With a market cap of $3 billion, G.W. Pharmaceuticals is one of the few marijuana companies that’s not a micro-cap, penny stock. Over the past 12 months, GWPH shares have soared 43%, with room for further capital appreciation. The average analyst estimate for the company’s earnings growth next year is 44.7%, on a year-over-year basis.

G.W. Pharmaceuticals has successfully launched several stock offerings to strengthen its balance sheet and finance its broadening portfolio of marijuana-based medicines. The company also is partnering with Novartis (NYSE: NVS) and Bayer (OTC: BAYRY) to market its drugs.

Meanwhile, smaller companies are coming to the fore that will probably be gobbled up by their bigger peers.

InMed Pharmaceuticals (OTC: IMLFF) is a penny stock with the technology to do what GWPH does, but cheaper and faster.

InMed has created its own proprietary biosynthesis drug development platform that derives cannabinoids from plants in a cost-effective and efficient manner. This process can help the company develop treatments at a more accelerated pace than any other medical marijuana treatment-maker.

Another small fry is Kalytera Therapeutics (TSXV: KALY), which is developing a new class of proprietary cannabidiol (CBD) therapeutics. CBD is a pot-based compound that has shown promise treating diseases but there are limitations associated with natural CBD, including its short half-life and poor efficacy when administered orally.

Low “oral bioavailability” in clinical trials is a major reason for drug candidates failing to reach the market. Kalytera is testing new CBD formulations to overcome these limitations.

Insys Therapeutics (NSDQ: INSY) makes Subsys, used for the management of pain in cancer patients who are tolerant to opioid therapy for their persistent cancer pain. Insys Therapeutics (market cap: $712.68 million) is addressing the nation’s urgent need to find non-addictive painkiller substitutes, as opioid abuse becomes an epidemic.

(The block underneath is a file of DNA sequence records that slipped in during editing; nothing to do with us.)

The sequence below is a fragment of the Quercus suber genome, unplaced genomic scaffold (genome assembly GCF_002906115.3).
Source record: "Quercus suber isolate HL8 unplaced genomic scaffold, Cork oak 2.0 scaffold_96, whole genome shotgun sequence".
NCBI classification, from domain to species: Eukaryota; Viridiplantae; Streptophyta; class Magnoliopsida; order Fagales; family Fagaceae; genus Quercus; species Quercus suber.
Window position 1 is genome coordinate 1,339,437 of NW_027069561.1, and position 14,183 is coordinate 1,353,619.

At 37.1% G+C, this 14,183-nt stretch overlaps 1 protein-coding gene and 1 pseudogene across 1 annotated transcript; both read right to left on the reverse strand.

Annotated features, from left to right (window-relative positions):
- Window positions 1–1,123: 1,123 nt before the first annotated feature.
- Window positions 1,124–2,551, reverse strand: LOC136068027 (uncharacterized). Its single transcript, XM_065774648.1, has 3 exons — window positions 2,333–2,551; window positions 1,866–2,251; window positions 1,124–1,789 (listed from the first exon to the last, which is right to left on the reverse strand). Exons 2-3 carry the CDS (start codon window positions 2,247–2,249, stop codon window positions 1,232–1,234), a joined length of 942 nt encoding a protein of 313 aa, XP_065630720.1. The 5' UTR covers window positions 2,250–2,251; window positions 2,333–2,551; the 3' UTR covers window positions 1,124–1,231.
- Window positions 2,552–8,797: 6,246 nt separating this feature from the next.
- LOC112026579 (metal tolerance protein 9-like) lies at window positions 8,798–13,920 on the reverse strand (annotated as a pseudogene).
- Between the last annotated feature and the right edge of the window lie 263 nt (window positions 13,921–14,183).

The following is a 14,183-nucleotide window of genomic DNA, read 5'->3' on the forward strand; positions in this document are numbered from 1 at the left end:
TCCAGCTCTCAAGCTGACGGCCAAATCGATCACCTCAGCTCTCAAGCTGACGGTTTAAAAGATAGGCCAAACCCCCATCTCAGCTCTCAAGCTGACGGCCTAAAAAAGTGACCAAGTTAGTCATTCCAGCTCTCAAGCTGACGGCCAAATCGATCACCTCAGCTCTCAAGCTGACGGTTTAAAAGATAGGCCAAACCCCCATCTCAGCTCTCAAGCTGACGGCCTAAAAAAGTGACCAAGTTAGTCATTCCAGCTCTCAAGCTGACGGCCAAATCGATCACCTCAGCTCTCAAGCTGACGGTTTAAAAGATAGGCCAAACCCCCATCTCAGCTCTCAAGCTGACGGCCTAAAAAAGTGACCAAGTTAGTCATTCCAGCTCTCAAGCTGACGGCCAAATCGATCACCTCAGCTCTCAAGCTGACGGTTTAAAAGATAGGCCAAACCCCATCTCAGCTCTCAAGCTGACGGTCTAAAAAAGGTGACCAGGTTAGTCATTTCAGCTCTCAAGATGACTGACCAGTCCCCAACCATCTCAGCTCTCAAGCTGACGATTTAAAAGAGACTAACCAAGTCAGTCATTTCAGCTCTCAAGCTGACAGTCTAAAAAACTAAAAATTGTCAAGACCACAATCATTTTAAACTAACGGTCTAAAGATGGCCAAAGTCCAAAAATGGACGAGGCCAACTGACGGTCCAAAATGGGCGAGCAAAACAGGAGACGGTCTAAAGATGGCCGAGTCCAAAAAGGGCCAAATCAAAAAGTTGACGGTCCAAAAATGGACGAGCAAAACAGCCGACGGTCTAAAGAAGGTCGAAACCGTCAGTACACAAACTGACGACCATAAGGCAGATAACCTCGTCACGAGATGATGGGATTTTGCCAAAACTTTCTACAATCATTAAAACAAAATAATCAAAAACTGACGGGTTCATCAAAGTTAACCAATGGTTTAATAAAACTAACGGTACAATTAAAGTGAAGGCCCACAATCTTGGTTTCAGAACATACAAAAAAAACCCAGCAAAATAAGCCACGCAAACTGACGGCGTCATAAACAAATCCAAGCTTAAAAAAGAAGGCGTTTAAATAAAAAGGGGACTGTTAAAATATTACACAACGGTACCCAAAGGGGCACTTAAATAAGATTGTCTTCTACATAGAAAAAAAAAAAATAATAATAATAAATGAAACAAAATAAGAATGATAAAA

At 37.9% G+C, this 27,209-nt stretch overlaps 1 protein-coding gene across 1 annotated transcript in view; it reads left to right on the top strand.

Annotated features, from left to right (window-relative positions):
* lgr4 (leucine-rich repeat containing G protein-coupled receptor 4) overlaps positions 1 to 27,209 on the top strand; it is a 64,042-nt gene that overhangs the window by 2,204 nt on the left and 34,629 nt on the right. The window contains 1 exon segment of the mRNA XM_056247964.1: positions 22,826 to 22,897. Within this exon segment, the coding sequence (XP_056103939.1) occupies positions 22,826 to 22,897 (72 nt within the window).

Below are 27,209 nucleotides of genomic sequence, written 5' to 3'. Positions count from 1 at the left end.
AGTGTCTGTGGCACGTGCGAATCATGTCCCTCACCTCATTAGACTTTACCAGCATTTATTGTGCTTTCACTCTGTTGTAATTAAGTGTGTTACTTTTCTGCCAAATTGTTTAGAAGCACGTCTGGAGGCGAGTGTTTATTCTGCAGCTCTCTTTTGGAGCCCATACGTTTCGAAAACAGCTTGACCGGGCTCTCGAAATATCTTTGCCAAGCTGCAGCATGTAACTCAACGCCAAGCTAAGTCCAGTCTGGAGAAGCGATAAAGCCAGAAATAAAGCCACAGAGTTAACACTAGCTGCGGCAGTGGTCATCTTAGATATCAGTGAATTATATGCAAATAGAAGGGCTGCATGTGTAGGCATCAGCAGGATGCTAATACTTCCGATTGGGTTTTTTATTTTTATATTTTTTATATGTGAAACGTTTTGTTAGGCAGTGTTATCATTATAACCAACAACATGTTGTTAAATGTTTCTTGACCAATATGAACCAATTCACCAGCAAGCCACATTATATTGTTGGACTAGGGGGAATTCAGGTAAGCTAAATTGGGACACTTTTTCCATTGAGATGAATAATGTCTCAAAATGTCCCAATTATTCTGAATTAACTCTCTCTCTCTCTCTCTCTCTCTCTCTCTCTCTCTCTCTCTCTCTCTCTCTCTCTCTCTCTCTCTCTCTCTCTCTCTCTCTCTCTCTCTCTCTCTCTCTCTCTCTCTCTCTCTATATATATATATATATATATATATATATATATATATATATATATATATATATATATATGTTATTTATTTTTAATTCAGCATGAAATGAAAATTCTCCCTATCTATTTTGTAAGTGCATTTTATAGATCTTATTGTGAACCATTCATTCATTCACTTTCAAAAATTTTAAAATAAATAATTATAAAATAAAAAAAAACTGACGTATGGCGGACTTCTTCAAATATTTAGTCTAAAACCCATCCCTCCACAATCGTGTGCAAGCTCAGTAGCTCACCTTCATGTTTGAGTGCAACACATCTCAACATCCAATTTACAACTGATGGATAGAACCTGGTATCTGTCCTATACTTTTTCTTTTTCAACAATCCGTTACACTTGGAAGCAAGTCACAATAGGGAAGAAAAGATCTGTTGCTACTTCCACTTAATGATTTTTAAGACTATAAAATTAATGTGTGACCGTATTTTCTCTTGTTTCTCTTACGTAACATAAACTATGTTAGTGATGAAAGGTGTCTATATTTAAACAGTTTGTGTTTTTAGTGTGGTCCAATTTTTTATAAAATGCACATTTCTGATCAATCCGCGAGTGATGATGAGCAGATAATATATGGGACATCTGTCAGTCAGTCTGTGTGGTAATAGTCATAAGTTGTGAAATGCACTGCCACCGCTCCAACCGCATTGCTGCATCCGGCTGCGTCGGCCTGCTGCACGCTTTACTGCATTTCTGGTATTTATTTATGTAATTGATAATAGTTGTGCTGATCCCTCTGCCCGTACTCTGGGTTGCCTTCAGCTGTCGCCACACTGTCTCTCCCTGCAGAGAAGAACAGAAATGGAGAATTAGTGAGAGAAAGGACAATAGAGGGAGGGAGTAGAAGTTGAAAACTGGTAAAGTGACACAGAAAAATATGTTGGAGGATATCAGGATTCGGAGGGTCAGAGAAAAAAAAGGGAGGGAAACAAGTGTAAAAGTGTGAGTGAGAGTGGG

If you’re looking for a pot stock, GW Pharmaceuticals is your best and safest bet, whereas these smaller and riskier marijuana companies could become attractive takeover targets. In coming months, many small marijuana stocks are likely to either get bought out or go belly-up, so buyer beware.

Silicon Valley is taking notice…

Established technology companies are joining the green rush, as states require tracking systems to monitor their changing laws and regulations regarding marijuana.

To profit from the marijuana boom, the investment strategists at our flagship publication Personal Finance advise you to stick to the larger-cap companies, for now, until the legal picture for pot is clearer at the federal level.

PF Growth Portfolio denizen Microsoft (NYSE: MSFT) recently entered into a joint venture with California startup Kind to create software that facilitates state rules on both medicinal and recreational levels. This tech giant should get a boost from growing marijuana demand, but it’s large and diversified enough to withstand any temporary setbacks in canna-business.

courtesy of http://www.investingdaily.com/